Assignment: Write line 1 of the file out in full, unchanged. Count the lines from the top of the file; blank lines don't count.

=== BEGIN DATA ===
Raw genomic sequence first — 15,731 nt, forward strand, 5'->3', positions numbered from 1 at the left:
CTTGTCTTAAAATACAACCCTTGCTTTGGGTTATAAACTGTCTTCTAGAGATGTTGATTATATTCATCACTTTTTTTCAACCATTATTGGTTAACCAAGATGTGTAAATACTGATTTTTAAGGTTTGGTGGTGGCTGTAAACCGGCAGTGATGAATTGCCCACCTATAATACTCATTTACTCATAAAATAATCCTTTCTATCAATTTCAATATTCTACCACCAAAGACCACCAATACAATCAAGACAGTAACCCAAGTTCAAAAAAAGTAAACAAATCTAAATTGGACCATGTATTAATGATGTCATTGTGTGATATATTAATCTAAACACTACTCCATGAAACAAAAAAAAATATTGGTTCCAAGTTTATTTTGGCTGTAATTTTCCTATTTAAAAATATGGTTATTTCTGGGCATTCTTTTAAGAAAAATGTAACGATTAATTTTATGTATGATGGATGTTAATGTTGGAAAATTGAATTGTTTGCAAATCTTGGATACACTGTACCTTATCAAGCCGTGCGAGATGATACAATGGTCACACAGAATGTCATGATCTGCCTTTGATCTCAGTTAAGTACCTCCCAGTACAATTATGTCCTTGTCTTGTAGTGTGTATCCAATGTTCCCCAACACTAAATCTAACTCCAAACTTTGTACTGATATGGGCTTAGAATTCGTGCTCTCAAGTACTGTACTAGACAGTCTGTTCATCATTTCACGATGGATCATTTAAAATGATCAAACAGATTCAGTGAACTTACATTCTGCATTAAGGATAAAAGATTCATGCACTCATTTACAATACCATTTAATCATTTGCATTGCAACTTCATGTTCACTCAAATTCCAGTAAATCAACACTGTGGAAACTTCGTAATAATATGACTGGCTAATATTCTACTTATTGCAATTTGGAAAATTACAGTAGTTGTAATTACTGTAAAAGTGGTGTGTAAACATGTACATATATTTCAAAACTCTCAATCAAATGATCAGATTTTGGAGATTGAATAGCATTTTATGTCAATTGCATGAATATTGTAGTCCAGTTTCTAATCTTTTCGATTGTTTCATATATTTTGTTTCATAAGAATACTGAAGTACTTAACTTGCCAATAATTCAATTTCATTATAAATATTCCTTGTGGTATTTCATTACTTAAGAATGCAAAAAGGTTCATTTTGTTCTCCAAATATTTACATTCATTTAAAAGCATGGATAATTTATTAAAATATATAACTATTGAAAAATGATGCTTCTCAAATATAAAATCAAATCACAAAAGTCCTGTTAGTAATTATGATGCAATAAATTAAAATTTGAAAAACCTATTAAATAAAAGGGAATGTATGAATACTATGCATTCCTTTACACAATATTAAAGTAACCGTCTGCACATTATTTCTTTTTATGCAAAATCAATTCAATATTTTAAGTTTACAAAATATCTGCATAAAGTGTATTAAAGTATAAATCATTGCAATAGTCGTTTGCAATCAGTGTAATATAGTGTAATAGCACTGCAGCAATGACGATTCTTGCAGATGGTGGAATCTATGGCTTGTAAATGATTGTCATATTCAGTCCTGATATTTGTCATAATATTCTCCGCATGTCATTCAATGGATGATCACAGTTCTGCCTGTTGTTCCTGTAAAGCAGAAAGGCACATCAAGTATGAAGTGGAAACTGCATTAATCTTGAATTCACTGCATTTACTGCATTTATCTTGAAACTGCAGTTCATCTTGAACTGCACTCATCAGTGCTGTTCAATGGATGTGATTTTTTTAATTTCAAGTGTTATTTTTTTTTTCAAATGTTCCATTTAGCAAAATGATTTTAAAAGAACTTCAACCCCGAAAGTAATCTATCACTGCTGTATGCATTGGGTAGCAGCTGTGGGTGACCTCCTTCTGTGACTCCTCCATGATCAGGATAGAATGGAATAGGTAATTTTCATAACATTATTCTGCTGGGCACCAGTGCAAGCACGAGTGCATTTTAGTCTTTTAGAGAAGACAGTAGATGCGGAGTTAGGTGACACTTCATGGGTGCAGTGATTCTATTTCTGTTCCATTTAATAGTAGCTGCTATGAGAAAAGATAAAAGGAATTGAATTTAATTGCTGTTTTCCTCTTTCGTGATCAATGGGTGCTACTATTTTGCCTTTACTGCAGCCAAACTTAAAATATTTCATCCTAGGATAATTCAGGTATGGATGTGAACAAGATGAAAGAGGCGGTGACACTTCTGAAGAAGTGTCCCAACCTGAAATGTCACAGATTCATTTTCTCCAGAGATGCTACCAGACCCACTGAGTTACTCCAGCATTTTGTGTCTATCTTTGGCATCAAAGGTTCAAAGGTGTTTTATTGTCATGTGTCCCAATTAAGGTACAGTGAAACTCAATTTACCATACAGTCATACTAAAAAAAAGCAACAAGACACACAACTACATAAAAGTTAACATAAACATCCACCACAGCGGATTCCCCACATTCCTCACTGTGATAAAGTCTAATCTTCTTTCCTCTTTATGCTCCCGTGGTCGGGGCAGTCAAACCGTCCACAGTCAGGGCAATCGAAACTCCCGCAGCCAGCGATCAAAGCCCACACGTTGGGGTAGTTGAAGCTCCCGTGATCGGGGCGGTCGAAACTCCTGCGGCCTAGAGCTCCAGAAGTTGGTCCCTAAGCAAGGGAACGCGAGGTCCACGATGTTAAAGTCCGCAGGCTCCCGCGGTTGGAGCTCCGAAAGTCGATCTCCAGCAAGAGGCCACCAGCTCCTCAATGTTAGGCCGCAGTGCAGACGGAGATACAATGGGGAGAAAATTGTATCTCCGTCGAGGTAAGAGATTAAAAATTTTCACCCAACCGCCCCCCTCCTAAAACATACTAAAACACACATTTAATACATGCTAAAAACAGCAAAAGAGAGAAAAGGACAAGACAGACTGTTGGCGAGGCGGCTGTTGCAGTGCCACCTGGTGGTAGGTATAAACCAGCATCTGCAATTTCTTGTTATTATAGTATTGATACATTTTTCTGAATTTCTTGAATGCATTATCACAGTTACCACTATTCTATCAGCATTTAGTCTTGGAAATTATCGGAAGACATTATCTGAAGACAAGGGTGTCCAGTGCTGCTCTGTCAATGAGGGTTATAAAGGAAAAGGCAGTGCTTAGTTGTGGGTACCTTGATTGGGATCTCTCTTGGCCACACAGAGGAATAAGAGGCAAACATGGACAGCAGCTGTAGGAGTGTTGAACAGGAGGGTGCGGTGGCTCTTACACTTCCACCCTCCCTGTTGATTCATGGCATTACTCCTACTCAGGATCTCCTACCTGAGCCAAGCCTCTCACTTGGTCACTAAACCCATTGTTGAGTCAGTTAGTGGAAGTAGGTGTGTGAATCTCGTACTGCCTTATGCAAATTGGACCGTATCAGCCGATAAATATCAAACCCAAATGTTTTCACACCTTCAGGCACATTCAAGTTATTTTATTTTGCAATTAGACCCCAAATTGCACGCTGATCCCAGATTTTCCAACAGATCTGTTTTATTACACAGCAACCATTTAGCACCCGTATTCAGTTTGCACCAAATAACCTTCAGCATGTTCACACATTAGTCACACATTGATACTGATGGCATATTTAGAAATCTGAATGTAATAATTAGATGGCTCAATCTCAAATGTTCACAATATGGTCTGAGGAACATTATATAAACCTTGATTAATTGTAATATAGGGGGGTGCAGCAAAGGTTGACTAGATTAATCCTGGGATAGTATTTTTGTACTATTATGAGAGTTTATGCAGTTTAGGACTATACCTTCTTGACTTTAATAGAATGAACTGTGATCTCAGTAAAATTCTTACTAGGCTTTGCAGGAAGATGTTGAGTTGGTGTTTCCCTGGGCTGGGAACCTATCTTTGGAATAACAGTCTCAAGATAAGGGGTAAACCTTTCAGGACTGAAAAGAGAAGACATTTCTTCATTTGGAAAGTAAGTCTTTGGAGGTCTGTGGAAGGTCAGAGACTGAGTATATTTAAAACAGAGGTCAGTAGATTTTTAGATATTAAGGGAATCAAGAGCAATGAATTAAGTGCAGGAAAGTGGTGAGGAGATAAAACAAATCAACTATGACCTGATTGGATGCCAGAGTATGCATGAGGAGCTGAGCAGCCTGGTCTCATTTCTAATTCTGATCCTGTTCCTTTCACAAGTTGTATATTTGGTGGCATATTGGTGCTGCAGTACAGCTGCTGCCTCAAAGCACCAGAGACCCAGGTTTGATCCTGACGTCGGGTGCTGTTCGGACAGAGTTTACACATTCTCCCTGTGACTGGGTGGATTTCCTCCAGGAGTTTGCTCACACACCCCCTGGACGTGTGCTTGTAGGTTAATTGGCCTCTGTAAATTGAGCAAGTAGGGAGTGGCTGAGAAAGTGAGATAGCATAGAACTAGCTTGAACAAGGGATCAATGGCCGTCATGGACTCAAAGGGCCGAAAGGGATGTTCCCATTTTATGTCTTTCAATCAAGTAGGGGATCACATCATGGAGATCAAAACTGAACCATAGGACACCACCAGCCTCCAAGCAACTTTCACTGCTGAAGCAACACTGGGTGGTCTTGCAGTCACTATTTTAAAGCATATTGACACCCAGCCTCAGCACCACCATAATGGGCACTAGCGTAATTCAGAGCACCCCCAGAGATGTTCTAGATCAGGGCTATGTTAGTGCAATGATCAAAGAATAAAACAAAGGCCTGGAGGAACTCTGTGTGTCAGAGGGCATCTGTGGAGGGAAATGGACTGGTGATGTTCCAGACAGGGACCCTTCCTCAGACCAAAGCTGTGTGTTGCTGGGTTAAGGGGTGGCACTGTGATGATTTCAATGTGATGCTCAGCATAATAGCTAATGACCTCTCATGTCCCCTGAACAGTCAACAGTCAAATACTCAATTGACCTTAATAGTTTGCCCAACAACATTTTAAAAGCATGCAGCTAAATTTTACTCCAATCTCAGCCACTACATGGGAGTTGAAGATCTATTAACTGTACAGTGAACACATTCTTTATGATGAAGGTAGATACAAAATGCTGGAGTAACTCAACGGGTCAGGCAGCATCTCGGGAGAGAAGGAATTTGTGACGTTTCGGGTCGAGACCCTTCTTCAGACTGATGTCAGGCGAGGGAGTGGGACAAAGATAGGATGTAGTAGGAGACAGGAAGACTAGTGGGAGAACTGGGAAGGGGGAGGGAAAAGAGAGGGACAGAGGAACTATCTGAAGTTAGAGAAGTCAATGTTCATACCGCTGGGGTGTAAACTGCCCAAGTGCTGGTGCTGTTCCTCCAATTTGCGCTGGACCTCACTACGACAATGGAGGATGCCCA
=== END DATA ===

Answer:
Raw genomic sequence first — 15,731 nt, forward strand, 5'->3', positions numbered from 1 at the left: